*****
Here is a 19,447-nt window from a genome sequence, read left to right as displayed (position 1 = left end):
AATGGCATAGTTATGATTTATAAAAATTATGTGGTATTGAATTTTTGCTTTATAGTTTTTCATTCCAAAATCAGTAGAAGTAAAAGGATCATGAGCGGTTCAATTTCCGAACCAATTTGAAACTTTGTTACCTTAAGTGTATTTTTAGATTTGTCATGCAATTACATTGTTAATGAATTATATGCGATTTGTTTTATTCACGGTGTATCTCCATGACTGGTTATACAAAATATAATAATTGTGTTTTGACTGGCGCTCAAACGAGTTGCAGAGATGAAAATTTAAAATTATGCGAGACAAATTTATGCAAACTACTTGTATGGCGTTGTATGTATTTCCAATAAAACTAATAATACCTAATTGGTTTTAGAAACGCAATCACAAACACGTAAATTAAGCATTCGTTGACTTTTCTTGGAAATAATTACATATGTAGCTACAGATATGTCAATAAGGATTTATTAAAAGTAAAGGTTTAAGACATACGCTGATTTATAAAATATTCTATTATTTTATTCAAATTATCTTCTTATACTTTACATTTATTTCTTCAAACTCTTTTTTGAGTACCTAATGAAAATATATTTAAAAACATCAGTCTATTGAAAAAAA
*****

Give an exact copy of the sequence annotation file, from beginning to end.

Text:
Here is a 19,447-nt window from a genome sequence, read left to right as displayed (position 1 = left end):
AATGGCATAGTTATGATTTATAAAAATTATGTGGTATTGAATTTTTGCTTTATAGTTTTTCATTCCAAAATCAGTAGAAGTAAAAGGATCATGAGCGGTTCAATTTCCGAACCAATTTGAAACTTTGTTACCTTAAGTGTATTTTTAGATTTGTCATGCAATTACATTGTTAATGAATTATATGCGATTTGTTTTATTCACGGTGTATCTCCATGACTGGTTATACAAAATATAATAATTGTGTTTTGACTGGCGCTCAAACGAGTTGCAGAGATGAAAATTTAAAATTATGCGAGACAAATTTATGCAAACTACTTGTATGGCGTTGTATGTATTTCCAATAAAACTAATAATACCTAATTGGTTTTAGAAACGCAATCACAAACACGTAAATTAAGCATTCGTTGACTTTTCTTGGAAATAATTACATATGTAGCTACAGATATGTCAATAAGGATTTATTAAAAGTAAAGGTTTAAGACATACGCTGATTTATAAAATATTCTATTATTTTATTCAAATTATCTTCTTATACTTTACATTTATTTCTTCAAACTCTTTTTTGAGTACCTAATGAAAATATATTTAAAAACATCAGTCTATTGAAAAAAA